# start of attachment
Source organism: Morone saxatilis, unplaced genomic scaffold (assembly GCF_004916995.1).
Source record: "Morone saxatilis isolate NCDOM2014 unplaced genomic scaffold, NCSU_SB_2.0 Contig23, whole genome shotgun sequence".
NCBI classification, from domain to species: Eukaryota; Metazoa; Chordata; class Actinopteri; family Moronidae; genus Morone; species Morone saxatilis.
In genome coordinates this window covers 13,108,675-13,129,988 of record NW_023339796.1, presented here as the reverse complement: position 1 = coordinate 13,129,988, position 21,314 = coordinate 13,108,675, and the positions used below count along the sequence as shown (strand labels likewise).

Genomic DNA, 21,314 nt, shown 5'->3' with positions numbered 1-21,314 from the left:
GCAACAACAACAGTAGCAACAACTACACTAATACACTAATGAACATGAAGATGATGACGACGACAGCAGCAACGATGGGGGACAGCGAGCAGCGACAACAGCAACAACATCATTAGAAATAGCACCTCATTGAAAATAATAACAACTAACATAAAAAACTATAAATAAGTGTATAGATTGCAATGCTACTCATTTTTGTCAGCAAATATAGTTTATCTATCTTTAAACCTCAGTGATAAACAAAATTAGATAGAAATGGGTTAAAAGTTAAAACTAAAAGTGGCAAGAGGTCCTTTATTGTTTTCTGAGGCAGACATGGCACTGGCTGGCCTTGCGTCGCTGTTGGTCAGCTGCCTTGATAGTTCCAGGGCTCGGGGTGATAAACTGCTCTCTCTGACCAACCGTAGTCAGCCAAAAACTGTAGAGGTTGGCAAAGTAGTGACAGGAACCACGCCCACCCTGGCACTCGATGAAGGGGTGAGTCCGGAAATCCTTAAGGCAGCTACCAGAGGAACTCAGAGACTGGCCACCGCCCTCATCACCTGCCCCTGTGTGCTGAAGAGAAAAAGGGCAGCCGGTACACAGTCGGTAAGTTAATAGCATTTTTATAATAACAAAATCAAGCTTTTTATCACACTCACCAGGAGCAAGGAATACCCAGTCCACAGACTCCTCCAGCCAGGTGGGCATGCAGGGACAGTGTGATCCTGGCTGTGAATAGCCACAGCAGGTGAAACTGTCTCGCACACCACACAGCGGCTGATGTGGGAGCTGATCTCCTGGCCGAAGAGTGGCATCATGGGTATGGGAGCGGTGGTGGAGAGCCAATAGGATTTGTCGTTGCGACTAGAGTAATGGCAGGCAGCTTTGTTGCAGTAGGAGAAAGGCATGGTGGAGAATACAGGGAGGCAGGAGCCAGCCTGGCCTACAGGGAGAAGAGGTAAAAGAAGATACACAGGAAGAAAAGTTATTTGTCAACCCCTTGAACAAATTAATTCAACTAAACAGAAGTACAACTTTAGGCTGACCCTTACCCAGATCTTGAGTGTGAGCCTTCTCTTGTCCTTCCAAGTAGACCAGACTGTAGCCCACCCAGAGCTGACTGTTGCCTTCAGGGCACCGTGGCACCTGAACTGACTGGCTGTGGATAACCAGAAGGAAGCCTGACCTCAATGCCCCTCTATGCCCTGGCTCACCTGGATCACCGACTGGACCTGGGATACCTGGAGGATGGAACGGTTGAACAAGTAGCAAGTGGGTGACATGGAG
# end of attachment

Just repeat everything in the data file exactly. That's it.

Source organism: Morone saxatilis, unplaced genomic scaffold (assembly GCF_004916995.1).
Source record: "Morone saxatilis isolate NCDOM2014 unplaced genomic scaffold, NCSU_SB_2.0 Contig23, whole genome shotgun sequence".
NCBI classification, from domain to species: Eukaryota; Metazoa; Chordata; class Actinopteri; family Moronidae; genus Morone; species Morone saxatilis.
In genome coordinates this window covers 13,108,675-13,129,988 of record NW_023339796.1, presented here as the reverse complement: position 1 = coordinate 13,129,988, position 21,314 = coordinate 13,108,675, and the positions used below count along the sequence as shown (strand labels likewise).

Genomic DNA, 21,314 nt, shown 5'->3' with positions numbered 1-21,314 from the left:
GCAACAACAACAGTAGCAACAACTACACTAATACACTAATGAACATGAAGATGATGACGACGACAGCAGCAACGATGGGGGACAGCGAGCAGCGACAACAGCAACAACATCATTAGAAATAGCACCTCATTGAAAATAATAACAACTAACATAAAAAACTATAAATAAGTGTATAGATTGCAATGCTACTCATTTTTGTCAGCAAATATAGTTTATCTATCTTTAAACCTCAGTGATAAACAAAATTAGATAGAAATGGGTTAAAAGTTAAAACTAAAAGTGGCAAGAGGTCCTTTATTGTTTTCTGAGGCAGACATGGCACTGGCTGGCCTTGCGTCGCTGTTGGTCAGCTGCCTTGATAGTTCCAGGGCTCGGGGTGATAAACTGCTCTCTCTGACCAACCGTAGTCAGCCAAAAACTGTAGAGGTTGGCAAAGTAGTGACAGGAACCACGCCCACCCTGGCACTCGATGAAGGGGTGAGTCCGGAAATCCTTAAGGCAGCTACCAGAGGAACTCAGAGACTGGCCACCGCCCTCATCACCTGCCCCTGTGTGCTGAAGAGAAAAAGGGCAGCCGGTACACAGTCGGTAAGTTAATAGCATTTTTATAATAACAAAATCAAGCTTTTTATCACACTCACCAGGAGCAAGGAATACCCAGTCCACAGACTCCTCCAGCCAGGTGGGCATGCAGGGACAGTGTGATCCTGGCTGTGAATAGCCACAGCAGGTGAAACTGTCTCGCACACCACACAGCGGCTGATGTGGGAGCTGATCTCCTGGCCGAAGAGTGGCATCATGGGTATGGGAGCGGTGGTGGAGAGCCAATAGGATTTGTCGTTGCGACTAGAGTAATGGCAGGCAGCTTTGTTGCAGTAGGAGAAAGGCATGGTGGAGAATACAGGGAGGCAGGAGCCAGCCTGGCCTACAGGGAGAAGAGGTAAAAGAAGATACACAGGAAGAAAAGTTATTTGTCAACCCCTTGAACAAATTAATTCAACTAAACAGAAGTACAACTTTAGGCTGACCCTTACCCAGATCTTGAGTGTGAGCCTTCTCTTGTCCTTCCAAGTAGACCAGACTGTAGCCCACCCAGAGCTGACTGTTGCCTTCAGGGCACCGTGGCACCTGAACTGACTGGCTGTGGATAACCAGAAGGAAGCCTGACCTCAATGCCCCTCTATGCCCTGGCTCACCTGGATCACCGACTGGACCTGGGATACCTGGAGGATGGAACGGTTGAACAAGTAGCAAGTGGGTGACATGGAG